Arnaud Wenger: Dealing with China

“Dealing with a country far from western culture might be difficult. To avoid any blunder, it is key to understand the history and the customs of this country”, says Arnaud Wenger. Interview.

Introduction and Brief Summary of the Chinese history

From its beginnings as an ancient civilization to the present day, China (中国 Zhōngguó, the Middle Kingdom - exactly since 1949, the People’s Republic of China  (中华人民共和国 Zhōnghuá Rénmín Gònghéguó))  has been an exemplary  excellence to the Asian continent in its provision of technologies and legacies, such as the first mechanical clock (机械钟 jīxièzhōng) dated 723 CE; banknotes (纸币 zhǐbì) and gunpowder (火药 huǒyào - Tang Dynasty 618–908 CE); or the Traditional Chinese Medicine (中药 zhōngyào - Zhou Dynasty 475-221 BCE). The Chinese also developed a strong commercial route between China and Europe known as the Silk Road (丝绸之路 Sīchóuzhī Lù), beginning with the Han dynasty. The legacy of this ongoing Eurasian network is the interconnection that the populations were able to develop through their cultures, languages, customs, and commercial exchange.

"Negotiation is the start of a new relationship; it is used to evaluate the credibility of the counterparty and create a trust between the parties."

Integration of the Chinese culture

Respecting the politics and the regional cultural difference will help you build an amicable relationship with Chinese people. China is rich with diverse culture and customs. As a result, each city and each region or province has its own customs and practices alongside the national habits.

Throughout the centuries China has kept some key principles. Three of them are the following: 

  • Trust, which can be granted only after you have proven yourself worthy of it, this is also called as inner circle.

  • Honor, which is a form of prestige that adheres to a person within his personal and professional circle. This principle has two results: Chinese might refrain to do something if they think they are not good enough (like speaking in English in front of a foreigner). This is also known as losing face (丢脸diū liǎn).  In turn, if you can help a Chinese person to keep his face (面子miànzi) by rescuing him/her in a socially awkward situation, he/she will be very grateful and may recognize you as a great friend; and always keeping its promises.

  • Private Network (關係 guānxi): Chinese people always prefer to deal with friends and people within their network rather than with an unknown person. As a result, work time and private time can merge to nurture this guānxi.

Beside these principles, each company also respects the following fundamentals: hierarchy, golden mean, flexibility, entrepreneurial mindset, and teamwork (the group prevails on the individual). Any misunderstandings of these aspects can critically affect the relationship.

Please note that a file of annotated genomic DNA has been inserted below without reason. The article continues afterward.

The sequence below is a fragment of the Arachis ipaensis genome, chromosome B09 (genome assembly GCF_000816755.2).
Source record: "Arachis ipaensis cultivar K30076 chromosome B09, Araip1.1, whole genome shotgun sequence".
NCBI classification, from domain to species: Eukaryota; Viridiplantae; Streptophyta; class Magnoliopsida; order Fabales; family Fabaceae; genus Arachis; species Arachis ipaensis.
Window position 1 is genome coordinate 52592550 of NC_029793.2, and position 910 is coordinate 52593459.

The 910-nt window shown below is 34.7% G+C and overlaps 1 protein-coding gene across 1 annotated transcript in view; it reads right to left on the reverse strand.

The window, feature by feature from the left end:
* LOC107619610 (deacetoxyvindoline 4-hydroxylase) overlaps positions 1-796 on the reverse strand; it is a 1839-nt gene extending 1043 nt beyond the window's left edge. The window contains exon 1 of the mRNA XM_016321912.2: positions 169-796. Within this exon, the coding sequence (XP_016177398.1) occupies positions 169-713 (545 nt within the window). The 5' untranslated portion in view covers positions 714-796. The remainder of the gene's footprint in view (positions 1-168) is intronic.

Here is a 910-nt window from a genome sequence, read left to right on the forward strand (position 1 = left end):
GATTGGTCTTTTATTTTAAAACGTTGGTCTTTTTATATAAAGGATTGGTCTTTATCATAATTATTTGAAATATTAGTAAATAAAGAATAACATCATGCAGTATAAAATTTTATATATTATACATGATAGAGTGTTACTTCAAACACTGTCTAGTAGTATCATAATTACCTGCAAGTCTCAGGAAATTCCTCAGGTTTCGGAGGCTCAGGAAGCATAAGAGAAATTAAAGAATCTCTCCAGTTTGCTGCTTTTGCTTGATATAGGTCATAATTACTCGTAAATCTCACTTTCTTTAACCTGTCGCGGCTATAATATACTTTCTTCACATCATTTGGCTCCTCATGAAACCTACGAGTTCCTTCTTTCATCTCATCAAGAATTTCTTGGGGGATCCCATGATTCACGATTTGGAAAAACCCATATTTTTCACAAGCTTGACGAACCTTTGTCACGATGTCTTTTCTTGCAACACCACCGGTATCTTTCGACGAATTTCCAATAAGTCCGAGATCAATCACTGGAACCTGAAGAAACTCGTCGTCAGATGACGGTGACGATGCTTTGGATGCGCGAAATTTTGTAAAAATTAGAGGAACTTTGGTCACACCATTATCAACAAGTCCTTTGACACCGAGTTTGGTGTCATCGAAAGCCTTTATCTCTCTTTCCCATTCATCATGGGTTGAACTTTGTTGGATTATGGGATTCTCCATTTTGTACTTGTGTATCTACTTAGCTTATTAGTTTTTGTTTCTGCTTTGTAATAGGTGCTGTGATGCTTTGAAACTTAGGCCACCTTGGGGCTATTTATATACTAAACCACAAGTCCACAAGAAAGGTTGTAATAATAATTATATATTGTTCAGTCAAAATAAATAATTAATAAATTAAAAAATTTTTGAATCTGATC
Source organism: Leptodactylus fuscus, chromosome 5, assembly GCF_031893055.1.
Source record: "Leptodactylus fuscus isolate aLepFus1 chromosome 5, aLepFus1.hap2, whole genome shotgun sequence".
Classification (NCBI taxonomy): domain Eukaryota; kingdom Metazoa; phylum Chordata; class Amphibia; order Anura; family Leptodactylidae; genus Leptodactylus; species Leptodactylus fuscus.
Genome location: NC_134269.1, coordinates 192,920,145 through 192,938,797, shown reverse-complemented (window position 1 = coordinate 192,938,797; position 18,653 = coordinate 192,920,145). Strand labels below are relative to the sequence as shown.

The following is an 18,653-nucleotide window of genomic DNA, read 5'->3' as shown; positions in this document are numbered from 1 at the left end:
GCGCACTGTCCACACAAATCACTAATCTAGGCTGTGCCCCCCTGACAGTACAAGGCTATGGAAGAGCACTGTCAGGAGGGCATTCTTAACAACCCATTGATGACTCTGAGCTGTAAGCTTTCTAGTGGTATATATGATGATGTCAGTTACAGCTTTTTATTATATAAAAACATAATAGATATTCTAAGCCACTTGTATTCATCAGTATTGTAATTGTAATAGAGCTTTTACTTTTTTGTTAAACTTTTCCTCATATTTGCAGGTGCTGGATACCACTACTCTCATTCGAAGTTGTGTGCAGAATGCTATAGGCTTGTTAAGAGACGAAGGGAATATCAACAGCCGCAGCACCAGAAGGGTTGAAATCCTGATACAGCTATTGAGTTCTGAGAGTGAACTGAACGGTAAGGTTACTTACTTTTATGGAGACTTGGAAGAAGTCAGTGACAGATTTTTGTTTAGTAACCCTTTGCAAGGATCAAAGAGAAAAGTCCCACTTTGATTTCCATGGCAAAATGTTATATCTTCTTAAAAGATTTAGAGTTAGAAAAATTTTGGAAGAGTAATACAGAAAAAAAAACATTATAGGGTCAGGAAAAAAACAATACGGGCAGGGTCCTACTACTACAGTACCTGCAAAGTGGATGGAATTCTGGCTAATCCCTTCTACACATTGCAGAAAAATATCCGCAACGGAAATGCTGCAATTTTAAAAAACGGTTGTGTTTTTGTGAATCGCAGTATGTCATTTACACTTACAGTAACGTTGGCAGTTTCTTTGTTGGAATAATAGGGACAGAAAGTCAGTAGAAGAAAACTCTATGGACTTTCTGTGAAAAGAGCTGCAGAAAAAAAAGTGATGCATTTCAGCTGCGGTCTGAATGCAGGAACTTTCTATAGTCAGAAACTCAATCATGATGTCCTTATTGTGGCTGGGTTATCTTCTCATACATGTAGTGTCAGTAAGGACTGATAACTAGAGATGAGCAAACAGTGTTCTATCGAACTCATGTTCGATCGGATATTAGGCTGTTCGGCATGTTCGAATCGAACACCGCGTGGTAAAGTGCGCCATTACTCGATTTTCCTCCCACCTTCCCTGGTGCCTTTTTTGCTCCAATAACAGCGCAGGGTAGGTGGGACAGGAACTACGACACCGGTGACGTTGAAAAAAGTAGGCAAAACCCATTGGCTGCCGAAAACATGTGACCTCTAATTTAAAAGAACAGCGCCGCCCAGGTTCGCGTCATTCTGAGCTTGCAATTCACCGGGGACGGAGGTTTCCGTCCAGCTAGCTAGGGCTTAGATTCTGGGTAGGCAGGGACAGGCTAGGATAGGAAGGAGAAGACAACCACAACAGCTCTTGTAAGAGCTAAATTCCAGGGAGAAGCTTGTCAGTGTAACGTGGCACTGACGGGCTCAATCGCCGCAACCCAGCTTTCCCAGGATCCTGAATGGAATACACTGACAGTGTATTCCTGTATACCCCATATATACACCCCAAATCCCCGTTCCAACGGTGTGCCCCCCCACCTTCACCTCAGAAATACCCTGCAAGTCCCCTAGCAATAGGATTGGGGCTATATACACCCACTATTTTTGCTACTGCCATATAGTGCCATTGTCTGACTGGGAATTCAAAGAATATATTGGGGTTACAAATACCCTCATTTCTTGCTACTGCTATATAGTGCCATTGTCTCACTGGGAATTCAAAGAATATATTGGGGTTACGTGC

Tips and Tricks

Negotiation: Negotiation is the start of a new relationship; it is used to evaluate the credibility of the counterparty and create a trust between the parties.

“Golden Week” (黃金週 Huángjīn Zhōu): It refers to the three main public holidays in China: Chinese New Year (春节 chūnjié, also known as the Spring Festival), the National Day of the People’s Republic of China (国庆节 guóqìng jié), and Labor Day (劳动节Láodòngjié). These holidays are important in China for meeting family and friends; therefore, during the Golden Week, everything is closed. As an example, from my own experience, the service provider for my payroll in Luxembourg didn’t take this point into consideration; as a result, my salary was not paid in time as all banks in China are closed during these holidays.

Communication: Chinese people express themselves in a moderate way in order not to embarrass their interlocutor and respect the authority. To keep the harmony of the group they will follow the order instead of challenging it. As a result, they will take less initiative, and do not express their feeling to other.

Gifts: Giving gifts in Chinese culture is a sign of showing respect and trust. You normally give a red envelope with cash in it in a wedding or a funeral (white envelope in funeral). It is common to receive a red envelope with a small amount of cash for different festivals from one’s employer but also from one’s business partners. Therefore, it is common for Chinese companies to offer gifts to all their partners (this sending cash in envelope now typically is done by sending money via Wechat wallet). When meeting clients in China, you should not be surprised that your client has bought you a gift or even pay for restaurant bill. While such gift-giving can unfortunately be seen as bribery in Europe, in China, it is only a sign of recognition.